OH NO! Are We Facing a Global Wine Shortage?!?

Global Wine Shortage

OH NO! According to a report over at Quartz, wine production simply isn’t keeping pace with demand. Here is a snip:

Last year, global supply for wine already barely exceeded demand. Adjusting the demand to include non-wine uses (such as making vermouth), there was actually an undersupply of about 300 million cases, marking the largest such shortfall in almost 50 years.

I love wine, and the thought of limited supply – which will lead directly to rapidly increasing prices – is terrible!

But apparently not everyone is buying it. Over at SFGate they are saying that despite demand, increasing production and better means of controlling production, means needs will continue to be met:

“Analysis of this sort is a bit of a challenge,” he said. “Spain, Italy and France had much better harvests this year than what was expected – even increases over previous years. There’s no looming shortage that we can see, barring some unforeseen shock to supply or demand. All you have to do is look at bulk wine pricing, which has really been coming down, to realize there’s no shortage.”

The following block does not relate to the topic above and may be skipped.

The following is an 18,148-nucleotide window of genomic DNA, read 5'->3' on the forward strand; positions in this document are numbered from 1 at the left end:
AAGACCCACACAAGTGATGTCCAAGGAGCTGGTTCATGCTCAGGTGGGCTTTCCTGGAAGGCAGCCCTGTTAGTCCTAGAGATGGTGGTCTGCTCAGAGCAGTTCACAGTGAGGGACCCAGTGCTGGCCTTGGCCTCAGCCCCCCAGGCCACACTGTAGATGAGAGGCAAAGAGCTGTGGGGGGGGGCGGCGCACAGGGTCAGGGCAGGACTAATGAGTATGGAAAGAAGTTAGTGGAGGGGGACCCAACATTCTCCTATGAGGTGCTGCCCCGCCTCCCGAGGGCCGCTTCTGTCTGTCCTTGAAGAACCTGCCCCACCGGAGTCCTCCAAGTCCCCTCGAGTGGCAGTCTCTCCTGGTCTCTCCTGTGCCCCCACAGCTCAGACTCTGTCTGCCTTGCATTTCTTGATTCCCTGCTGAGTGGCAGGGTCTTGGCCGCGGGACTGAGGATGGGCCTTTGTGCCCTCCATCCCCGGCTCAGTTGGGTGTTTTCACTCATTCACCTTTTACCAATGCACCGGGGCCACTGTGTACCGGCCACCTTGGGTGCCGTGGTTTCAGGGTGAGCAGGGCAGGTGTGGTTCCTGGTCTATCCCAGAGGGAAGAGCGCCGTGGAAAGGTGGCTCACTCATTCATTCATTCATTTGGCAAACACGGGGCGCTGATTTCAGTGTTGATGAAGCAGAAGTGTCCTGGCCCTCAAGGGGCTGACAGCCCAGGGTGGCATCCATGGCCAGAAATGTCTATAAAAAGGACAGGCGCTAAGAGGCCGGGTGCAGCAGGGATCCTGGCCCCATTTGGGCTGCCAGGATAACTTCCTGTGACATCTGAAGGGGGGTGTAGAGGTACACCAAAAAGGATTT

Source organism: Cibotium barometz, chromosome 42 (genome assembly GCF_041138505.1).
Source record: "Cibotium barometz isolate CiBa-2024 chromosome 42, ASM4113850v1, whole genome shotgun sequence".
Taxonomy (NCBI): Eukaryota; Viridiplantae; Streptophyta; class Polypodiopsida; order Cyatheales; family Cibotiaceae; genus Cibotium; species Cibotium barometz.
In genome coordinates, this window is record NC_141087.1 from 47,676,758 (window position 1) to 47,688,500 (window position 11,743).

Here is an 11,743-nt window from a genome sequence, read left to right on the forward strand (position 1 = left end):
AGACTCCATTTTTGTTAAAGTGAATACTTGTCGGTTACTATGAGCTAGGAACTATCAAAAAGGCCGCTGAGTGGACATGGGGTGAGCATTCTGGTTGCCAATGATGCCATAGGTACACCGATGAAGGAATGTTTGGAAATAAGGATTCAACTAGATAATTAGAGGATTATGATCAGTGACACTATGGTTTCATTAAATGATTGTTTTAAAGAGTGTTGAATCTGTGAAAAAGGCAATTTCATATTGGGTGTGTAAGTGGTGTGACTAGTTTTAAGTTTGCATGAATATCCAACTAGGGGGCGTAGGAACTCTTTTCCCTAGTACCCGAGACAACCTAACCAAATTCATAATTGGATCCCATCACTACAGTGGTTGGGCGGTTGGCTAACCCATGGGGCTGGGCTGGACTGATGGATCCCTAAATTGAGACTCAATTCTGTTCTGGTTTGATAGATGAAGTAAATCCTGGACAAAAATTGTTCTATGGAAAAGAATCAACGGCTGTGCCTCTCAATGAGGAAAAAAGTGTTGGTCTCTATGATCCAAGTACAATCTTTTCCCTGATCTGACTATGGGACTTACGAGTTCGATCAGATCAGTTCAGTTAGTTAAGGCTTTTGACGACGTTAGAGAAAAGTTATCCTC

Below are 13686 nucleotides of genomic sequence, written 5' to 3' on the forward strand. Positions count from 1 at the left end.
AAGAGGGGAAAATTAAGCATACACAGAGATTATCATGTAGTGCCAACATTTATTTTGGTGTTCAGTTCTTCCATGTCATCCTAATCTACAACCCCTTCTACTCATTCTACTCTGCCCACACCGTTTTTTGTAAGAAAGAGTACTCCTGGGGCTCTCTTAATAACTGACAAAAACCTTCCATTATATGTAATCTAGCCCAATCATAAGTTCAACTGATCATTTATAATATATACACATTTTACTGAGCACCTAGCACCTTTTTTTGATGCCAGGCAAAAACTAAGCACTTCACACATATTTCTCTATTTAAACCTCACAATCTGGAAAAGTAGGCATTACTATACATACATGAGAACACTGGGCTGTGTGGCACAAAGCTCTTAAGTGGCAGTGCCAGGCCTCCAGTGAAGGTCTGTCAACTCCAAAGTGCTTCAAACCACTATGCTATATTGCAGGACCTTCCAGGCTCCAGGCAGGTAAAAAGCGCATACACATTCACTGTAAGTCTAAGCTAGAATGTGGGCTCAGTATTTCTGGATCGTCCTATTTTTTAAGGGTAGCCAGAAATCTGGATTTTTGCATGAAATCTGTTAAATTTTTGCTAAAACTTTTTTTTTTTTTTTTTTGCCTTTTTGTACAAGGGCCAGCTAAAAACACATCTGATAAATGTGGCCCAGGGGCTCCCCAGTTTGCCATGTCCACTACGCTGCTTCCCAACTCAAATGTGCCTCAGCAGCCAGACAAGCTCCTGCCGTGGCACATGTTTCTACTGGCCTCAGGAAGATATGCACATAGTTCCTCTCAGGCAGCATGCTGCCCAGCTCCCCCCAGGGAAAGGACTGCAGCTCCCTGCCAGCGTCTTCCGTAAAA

In other words …

5 thoughts on “OH NO! Are We Facing a Global Wine Shortage?!?

  1. I know – when I got the email about the Quartz article I was concerned, and while I don’t think SFGate really has the global perspective covered, I think that the ideas some have about how the changes in grape growing and harvesting are making up for the increased demand.

    We live near the Finger Lakes in NY, and when I was a kid NY state only had that crappy ‘grape juice wine’, but over the last decade or two has become the second largest and award-winning place in the US outside of California. When we drive up the side of the lakes, there is just grape orchard after grape orchard. Old dairy farms have been converted, and also apple orchards. Loads of money in grapes, apparently.

    So I am not too worried. It was also a reminder of how many times we see an article with a singular, narrow viewpoint based on a report – and rather than research what is really going on, websites (even big ones) just echo the report in an effort to get hits.

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